NEWTOWN, Conn.: A rough recovery has begun following the economic meltdown of late 2008 and a dismal 2009. Through the malaise, Airbus and Boeing maintained their backlogs and have announced increased production rates for their best-selling narrowbodies. Meanwhile, the military engine market has remained robust, which bodes well for Pratt & Whitney.
Pratt & Whitney posted sales of $12.6 billion, down 3 percent from the $13 billion reported in 2008. Operating income for the year was $1.84 billion, down 13 percent from $2.12 billion in 2008. Pratt & Whitney’s financials are reported under its parent company, United Technologies Corporation.
Defense-related engine programs remain Pratt & Whitney’s strong suit. Overall, the military side of the business is expected to grow markedly, supported by the F119, as well as the much-improved F100. Most importantly, Pratt will benefit from its F135’s position as primary power for the F-35 Joint Strike Fighter. The company will not only be filling orders for the U.S. requirement but also to meet the needs of nations worldwide, as much of the F135’s production potential lies with international sales of the JSF. Competition will be fierce, though, as the F135 faces a significant challenge from the GE F136 for JSF orders, despite congressional attempts to kill this alternate engine.
Pratt & Whitney’s commercial operations are not as strongly positioned, with the company trailing its competitors in engine sales on widebody aircraft. Pratt & Whitney’s commercial engine offerings are currently limited to the F117 (PW2000) and PW4000 series engines. The USAF’s C-17 transport is the sole application for the PW2000, while the PW4000 appears on the 767, 777, and A330. Pratt’s involvement as a partner with IAE and the Engine Alliance has proved beneficial, as the A320 and A380 engine markets would be out of the company’s reach if not for a strategic partnership with another engine builder.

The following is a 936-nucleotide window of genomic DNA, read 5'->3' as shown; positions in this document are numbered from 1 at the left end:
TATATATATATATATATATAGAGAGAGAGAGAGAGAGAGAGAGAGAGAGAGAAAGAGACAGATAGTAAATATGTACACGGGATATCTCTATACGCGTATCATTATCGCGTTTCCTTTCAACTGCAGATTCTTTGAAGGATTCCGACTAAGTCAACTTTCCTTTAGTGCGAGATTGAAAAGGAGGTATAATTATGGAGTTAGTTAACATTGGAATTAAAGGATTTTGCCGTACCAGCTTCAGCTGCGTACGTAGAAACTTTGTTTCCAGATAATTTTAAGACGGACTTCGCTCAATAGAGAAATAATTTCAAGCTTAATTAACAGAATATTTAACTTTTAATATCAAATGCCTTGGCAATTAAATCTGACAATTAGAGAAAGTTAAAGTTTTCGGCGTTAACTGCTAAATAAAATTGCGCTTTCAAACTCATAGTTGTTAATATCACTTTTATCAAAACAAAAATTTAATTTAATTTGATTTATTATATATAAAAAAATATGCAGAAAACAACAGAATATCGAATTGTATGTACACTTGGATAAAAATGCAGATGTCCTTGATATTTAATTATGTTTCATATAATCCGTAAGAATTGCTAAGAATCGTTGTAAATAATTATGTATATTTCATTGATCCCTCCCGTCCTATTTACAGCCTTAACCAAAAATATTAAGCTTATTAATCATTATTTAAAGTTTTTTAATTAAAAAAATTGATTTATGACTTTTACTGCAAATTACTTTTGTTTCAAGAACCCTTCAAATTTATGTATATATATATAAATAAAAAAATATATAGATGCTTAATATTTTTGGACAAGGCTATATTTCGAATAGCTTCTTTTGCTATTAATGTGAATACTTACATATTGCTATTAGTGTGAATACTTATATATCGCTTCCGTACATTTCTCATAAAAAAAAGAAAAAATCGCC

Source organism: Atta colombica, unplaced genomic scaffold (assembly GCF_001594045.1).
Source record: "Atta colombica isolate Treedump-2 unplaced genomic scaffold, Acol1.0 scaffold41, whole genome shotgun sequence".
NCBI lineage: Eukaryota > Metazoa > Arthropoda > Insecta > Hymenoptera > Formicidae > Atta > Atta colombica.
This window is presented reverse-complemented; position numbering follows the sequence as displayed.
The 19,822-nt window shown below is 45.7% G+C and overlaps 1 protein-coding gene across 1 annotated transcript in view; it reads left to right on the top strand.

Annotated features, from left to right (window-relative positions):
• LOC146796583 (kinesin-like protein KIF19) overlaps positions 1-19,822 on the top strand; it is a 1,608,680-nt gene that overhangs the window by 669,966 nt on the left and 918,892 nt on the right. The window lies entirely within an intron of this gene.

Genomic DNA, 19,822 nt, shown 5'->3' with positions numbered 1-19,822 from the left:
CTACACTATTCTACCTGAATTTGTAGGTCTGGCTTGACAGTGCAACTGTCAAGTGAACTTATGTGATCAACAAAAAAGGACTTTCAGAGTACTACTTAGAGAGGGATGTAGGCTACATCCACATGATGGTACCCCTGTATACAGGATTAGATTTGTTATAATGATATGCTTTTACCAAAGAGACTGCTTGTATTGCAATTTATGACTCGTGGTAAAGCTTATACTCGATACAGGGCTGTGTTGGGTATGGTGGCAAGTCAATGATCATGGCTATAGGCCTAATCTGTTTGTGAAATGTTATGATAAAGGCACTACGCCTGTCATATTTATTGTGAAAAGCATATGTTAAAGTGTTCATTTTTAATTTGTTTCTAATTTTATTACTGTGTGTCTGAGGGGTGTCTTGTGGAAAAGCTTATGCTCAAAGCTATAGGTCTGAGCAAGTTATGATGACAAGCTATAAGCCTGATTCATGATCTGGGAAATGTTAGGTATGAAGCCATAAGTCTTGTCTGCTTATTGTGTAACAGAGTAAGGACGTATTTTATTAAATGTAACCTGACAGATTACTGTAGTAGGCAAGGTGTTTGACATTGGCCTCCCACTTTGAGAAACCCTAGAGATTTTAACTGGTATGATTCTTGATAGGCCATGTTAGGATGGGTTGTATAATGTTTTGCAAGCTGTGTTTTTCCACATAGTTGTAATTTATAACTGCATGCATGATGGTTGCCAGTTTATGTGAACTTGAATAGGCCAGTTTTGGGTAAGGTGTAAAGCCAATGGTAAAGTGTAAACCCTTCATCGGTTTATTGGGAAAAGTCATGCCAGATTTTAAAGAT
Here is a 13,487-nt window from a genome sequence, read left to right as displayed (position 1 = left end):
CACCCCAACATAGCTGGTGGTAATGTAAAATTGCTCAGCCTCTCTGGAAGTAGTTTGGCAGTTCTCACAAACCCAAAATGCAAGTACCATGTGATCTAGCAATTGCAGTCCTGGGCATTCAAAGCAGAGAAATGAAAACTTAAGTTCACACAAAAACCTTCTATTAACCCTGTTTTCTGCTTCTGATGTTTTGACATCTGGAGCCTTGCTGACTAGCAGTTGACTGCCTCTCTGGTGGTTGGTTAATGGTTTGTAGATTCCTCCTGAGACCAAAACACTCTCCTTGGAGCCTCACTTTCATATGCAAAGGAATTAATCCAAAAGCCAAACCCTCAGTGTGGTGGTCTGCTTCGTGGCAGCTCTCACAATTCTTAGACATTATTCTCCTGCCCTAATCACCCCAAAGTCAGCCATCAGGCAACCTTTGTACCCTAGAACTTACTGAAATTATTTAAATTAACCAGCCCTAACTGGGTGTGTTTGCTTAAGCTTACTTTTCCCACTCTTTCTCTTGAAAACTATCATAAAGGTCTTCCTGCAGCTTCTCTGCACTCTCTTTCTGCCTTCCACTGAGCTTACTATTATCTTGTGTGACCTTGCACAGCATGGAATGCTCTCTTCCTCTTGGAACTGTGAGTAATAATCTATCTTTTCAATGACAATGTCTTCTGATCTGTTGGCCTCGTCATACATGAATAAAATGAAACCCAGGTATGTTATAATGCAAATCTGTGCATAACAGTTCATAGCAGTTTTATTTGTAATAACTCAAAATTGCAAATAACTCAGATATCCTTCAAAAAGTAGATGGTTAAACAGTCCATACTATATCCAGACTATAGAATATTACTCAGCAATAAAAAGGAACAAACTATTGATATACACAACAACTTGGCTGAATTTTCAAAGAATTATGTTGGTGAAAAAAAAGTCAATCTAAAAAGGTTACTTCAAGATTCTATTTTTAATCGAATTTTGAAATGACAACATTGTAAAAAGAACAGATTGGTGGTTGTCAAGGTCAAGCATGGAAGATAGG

One of the company’s more promising commercial programs is the PW1000G, which completed its flight-test program in late 2009. The PW1000G, formerly referred to as the Geared Turbofan engine, is a new family of next-generation commercial and business jet engines that offer double-digit improvements in fuel burn, environmental emissions, engine noise, and operating costs. So far the engine has garnered three applications: Bombardier’s CSeries, Mitsubishi’s MRJ, and Irkut’s MS-21. According to Pratt, the new engine is expected to provide a 12 to 15 percent reduction in fuel consumption when installed on a current airframe, and a 20-25 percent reduction when installed on an optimized airframe such as the MRJ and CSeries. Further enhancing the engines prospects is interest from both Airbus and Boeing in possibly repowering their narrowbody aircraft in order to make them more fuel efficient.
Pratt & Whitney has also begun to sharpen its focus on the very profitable aftermarket services segment. With airline fleets holding on to aircraft longer, the need for more support becomes critical. Pratt & Whitney has been investing in partnerships and joint ventures around the world to serve this growing need.
Nonetheless, Pratt & Whitney has been hurt by the steep downturn in the airline industry and is responding by cutting costs. As a result, Pratt initiated the closure of its plant in Cheshire and some operations in East Hartford, Conn., as it seeks to control costs. The plant will be shuttered by 2011 and work moved to Columbus, Ga.; Singapore; and Japan.
However, the move was halted by a court injunction, with the injunction on the cuts lasting only through the duration of the current contract between the company and the union, which expires in December.